Show how your hard work has paid off so far by listing measurable achievements. For instance:

  • Give examples of how you’ve dealt with students with varying educational needs.
  • Have you tutored a student who went on to win an award? Boast about it!
  • Have you developed IEPs for students with special needs? Share how your lesson planning skills have made an impact on your students’ lives.
  • Flaunt any relevant awards and certifications you’ve acquired.
  • Talk about how your support has helped lagging students stay on top of their studies.
  • Mention how you stay up to date with current educational trends.
  • Demonstrate how you’ve assisted other staff members complete their tasks.

We’ve prepared a few student-teacher experience section samples to illustrate how to do this. Compare the following entries:

Hanan Said
English Tutor
Northside College Preparatory High School
Chicago, IL
  • Organized interactive group activities.
  • Helped struggling students.
  • Developed 30+ IEPs.
Hanan Said
English Tutor, Skills for the Future Program
Northside College Preparatory High School
Chicago, IL
Taught American and British Literature to high school juniors and seniors as part of the school's Skills for the Future Program.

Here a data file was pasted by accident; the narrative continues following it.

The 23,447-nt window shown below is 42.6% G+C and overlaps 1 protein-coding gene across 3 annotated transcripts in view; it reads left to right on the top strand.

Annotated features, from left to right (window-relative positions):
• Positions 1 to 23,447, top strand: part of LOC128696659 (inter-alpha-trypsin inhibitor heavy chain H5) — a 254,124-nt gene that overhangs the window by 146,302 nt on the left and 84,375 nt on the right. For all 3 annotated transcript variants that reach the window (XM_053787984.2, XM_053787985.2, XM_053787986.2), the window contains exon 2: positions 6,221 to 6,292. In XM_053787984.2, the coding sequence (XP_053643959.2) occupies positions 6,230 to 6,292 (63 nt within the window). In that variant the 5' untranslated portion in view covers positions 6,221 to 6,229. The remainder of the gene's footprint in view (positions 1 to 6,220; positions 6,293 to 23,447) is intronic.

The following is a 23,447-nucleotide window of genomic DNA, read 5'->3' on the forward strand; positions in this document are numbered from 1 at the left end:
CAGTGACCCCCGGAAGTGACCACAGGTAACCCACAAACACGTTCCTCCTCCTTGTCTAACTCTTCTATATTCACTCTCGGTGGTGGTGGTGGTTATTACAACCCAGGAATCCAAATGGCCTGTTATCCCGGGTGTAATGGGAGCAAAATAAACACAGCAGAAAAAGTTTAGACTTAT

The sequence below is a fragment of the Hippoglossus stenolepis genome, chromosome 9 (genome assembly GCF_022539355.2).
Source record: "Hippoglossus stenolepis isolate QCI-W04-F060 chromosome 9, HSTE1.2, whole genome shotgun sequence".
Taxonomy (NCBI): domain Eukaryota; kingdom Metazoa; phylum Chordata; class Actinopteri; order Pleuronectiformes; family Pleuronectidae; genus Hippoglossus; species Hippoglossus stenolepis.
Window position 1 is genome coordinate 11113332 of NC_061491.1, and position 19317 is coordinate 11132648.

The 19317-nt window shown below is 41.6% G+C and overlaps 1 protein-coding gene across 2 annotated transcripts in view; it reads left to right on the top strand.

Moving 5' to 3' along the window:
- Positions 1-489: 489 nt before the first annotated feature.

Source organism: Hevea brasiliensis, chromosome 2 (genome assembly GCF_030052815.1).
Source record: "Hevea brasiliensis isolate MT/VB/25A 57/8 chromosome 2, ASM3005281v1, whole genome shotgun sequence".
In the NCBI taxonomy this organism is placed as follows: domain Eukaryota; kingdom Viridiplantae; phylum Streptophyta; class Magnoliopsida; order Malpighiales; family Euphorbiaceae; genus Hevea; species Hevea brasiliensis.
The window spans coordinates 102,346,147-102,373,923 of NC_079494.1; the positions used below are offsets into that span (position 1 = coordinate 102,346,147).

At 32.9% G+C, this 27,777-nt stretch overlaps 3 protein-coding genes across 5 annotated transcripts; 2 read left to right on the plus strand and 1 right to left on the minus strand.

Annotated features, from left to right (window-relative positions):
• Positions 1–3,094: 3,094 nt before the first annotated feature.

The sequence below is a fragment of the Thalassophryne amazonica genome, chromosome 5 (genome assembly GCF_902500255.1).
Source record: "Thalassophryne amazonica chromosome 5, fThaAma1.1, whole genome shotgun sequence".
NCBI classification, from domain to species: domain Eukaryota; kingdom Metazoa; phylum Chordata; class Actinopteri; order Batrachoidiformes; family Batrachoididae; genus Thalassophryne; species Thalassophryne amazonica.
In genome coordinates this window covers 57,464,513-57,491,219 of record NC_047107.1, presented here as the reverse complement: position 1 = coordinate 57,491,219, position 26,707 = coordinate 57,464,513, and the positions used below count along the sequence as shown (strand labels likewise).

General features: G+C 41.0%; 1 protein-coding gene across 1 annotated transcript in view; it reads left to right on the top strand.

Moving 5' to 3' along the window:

• Achieved an overall of 40% increase in students' English literacy skills by organizing interactive group activities, aiming to relate core literature topics to current social issues.
  • Helped struggling students identify which aspects of learning is difficult for them through one-on-one tutoring sessions.
  • Developed 30+ IEPs for students with dyslexia and ADHD, which resulted in 90% of students being able to catch-up to their respective grade level in terms of knowledge and literacy.

The first example will get the candidate’s resume thrown straight into the trash because:

  • Hanan hasn’t formatted the employment period correctly. As such, it’s not exactly certain whether the listed date is the beginning or end period of her tenure.
  • There is no explanation as to how Hanan became a tutor with the Northside College Preparatory High School. Was she part of a special after-school program?